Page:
The international Monetary Fund, goaded in each case by the Rubin-Summers-Fisher troika, acted to enforce a program of devaluations and tight monetary policy. The idea was to engineer a large real depreciation of the exchange rate in each of the crisis economies, all in the name of restoring competitiveness, and foster a quick adjustment of these countries’ imbalances. The boom that would follow in the US economy and elsewhere starting from ten years ago was a direct consequence of these exchange-rate policies and of the flawed advice given to these countries by the Fund and its supporters in the US Treasury. The Supercycle had been given a powerful tailwind and so came roaring into the US economy.
A TALE OF TWO SUPERCYCLES That earlier Supercycle—the Classical one, stretching for more than half a century from the widespread adoption of the Gold Standard in the 1870s to the Great Depression—ended abruptly in the mass liquidation of goods-producing capacity in the Gold-Standard economies of the early 1930s. The modern global economy has already had its own (arguably milder) versions of the Great Depression in the off-and-on catatonia of the Japanese economy and the fast-motion collapse in East Asia and the manufacturing sectors of the US economy. In each case we forestalled the most severe effects of the 1930s—where the economy folds in on itself—because today’s policymakers have learnt from the mistakes of the past, though as explained earlier they have also made some of their own, the move to flexible exchange rates being the biggest one.
The one we’re in—the Modern Supercycle now thirty years old, since I date its birth to the formation of the Volcker Fed in 1979— has proceeded much further than its predecessor, but it has also moved much quicker. Today the global economy is at a different, indeed later, stage of the Supercycle than it was at the time of the Great Depression. Or to phrase it differently: the policy failures of that earlier era essentially short-circuited the natural progression of the Supercycle and brought a depression crashing down on many parts of the world economy. Avoiding those errors in the late 1920s and early 1930s would have probably thwarted the Great Depression but would still have brought us to a point similar to where we are now. We cannot frame the issue that way without then asking whether our policymakers truly understand this crisis and whether they sit on the threshold of another epic intellectual failure.
So this is the question we must put to ourselves: today’s policymakers seem so determined that we not misapply the solution, but are we sure we are not misdiagnosing the problem? We should ask ourselves whether this crisis at this stage of the Supercycle warrants these stabilizing responses.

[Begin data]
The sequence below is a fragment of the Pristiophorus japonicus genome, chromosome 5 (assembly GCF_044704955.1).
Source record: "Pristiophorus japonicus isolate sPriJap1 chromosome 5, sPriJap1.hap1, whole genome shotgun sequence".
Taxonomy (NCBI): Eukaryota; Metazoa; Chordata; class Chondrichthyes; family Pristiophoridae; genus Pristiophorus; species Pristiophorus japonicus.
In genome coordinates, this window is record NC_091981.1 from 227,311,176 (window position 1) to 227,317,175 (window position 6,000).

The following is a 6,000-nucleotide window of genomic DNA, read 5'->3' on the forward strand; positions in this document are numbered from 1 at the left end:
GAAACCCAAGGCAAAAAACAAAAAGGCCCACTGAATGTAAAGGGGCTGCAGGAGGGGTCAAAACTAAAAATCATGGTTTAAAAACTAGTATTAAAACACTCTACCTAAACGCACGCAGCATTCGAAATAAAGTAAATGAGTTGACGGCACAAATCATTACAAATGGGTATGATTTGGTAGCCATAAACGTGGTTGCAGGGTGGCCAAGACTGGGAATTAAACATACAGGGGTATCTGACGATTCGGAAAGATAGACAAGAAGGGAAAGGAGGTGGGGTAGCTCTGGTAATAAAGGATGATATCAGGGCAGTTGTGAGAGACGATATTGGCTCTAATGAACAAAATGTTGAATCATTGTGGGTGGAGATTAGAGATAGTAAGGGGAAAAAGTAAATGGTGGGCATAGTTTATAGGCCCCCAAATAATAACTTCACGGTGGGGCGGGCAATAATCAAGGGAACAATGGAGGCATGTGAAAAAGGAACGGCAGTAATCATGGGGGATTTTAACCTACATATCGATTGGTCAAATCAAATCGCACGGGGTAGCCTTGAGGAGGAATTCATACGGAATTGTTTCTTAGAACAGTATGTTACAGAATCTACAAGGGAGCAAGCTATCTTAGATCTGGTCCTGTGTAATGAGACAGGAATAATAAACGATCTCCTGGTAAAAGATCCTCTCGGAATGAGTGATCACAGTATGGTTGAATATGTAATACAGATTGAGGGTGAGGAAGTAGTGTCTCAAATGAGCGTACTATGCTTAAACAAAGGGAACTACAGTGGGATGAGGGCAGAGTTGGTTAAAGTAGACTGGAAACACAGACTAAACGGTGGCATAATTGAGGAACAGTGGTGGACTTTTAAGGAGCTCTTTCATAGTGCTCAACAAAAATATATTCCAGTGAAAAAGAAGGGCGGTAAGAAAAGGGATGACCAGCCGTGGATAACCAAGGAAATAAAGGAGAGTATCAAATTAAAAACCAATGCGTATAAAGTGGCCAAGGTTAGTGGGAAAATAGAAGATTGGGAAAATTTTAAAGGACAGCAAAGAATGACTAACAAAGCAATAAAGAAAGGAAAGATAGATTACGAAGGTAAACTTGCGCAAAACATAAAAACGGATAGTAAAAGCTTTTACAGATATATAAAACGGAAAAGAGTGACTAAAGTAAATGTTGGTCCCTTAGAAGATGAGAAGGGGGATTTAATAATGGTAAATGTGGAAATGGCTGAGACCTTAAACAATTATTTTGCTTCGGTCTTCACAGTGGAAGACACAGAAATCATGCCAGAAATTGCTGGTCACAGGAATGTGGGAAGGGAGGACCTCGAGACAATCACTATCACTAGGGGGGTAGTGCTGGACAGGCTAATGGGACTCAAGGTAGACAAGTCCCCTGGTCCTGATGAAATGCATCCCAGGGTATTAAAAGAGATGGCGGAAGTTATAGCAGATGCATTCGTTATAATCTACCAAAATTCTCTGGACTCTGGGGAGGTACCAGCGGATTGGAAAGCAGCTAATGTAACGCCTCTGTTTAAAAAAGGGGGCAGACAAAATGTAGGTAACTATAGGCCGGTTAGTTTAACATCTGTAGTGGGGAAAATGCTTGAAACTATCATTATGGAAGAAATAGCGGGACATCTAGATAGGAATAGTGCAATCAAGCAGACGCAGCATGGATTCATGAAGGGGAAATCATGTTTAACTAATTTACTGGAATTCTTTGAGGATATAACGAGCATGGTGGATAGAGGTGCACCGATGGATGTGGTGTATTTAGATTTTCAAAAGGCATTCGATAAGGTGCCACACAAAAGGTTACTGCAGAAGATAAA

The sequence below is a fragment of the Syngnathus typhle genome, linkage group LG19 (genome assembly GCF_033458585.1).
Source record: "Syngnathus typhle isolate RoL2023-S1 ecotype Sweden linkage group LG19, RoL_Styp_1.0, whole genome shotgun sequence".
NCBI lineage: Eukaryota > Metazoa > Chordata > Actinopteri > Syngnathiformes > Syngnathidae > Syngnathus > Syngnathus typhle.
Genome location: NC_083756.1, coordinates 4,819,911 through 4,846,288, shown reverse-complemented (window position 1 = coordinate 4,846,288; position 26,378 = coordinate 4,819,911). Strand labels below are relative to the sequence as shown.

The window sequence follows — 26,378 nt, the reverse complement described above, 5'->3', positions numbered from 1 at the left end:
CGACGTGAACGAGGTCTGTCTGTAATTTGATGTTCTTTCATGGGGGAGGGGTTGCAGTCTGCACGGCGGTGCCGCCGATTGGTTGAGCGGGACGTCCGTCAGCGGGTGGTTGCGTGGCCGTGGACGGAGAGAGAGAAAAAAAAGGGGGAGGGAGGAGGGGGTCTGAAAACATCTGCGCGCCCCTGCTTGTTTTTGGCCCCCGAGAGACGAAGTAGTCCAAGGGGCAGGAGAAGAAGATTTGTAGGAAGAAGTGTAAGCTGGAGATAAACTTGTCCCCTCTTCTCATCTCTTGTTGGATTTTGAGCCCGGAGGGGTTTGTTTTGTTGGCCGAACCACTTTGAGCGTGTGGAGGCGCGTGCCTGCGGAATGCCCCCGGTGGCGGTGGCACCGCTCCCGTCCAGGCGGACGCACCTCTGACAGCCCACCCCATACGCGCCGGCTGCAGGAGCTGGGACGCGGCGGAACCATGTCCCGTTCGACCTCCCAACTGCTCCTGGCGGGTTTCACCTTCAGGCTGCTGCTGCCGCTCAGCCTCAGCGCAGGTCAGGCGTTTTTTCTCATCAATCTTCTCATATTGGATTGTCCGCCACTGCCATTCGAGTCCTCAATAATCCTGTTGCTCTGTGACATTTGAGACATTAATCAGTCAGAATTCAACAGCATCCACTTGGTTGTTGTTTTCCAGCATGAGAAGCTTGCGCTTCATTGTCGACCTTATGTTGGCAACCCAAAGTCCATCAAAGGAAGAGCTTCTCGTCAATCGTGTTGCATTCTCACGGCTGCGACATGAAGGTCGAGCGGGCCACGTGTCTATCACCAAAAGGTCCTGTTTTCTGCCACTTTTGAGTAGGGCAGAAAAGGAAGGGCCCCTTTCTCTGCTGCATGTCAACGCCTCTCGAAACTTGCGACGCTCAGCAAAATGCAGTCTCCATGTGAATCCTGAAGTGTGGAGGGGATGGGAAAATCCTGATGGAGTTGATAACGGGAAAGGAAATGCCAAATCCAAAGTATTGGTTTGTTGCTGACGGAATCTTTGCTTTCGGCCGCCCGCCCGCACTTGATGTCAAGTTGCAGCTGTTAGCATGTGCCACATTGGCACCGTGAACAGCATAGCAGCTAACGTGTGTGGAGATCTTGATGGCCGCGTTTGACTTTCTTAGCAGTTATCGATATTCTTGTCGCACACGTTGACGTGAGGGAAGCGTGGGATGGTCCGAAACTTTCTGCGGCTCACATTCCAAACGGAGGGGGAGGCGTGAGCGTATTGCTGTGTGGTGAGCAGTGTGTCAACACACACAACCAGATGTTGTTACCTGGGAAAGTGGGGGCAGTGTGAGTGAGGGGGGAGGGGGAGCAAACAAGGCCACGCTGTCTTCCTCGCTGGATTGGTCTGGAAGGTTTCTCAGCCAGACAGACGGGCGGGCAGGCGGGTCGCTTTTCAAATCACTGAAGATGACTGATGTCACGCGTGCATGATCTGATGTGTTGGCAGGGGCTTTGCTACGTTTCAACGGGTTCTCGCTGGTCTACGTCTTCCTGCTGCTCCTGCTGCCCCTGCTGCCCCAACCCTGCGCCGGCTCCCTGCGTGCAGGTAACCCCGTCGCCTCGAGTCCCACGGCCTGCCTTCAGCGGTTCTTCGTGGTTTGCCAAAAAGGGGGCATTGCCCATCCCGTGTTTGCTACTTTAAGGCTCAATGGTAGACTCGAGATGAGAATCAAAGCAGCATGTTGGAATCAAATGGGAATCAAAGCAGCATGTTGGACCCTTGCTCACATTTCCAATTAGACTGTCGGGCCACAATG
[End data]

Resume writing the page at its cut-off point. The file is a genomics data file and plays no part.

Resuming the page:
WHERE DO WE GO FROM HERE? Let me not equivocate about where I stand on this. My comments apply largely, but not exclusively, to the situation in the US economy. I am convinced that our policymakers simply do not understand the crisis they confront. Here it is briefly. The Great Depression has taught us a few important lessons but none more important than this: the government is the buffer of last resort, both to catch falling demand and as a final guarantor of the financial system. The government sector is attempting to insert itself into the Supercycle process and grant a reprieve to the most distressed sectors. Its overriding objective is to give them enough time to repair themselves. This “verity” will be sorely tested during the crisis and I believe will be found to come up short.
Transferring debt from the household sector to the government or from the financial sector to the government (after some kind of household debt forgiveness is mandated on the banks) is unworkable, mainly because it is unfeasible given the political and cultural power of US financial firms as commentators like Simon Johnson have demonstrated so eloquently. Neither will the policy of forbearance, where the government will not so much provide direct relief to the problem of over-indebtedness as promote the conditions for some sort of healing to begin, through guarantees and fiscal stimulus. Forbearance is simply a broad term that means an indirect government intervention in the economy’s debt problems by attempting to restore health and therefore solvency through government spending rather than a more direct approach of taking on the bad debts in the system and then spreading debt-forgiveness around like some sacred balm. It has been the preferred approach in the crisis-afflicted economies recently because it satisfies the fiscal tidiness that the market demands from governments. Cyclically-induced deficits now are expected to be paid back with cyclically-induced surpluses later.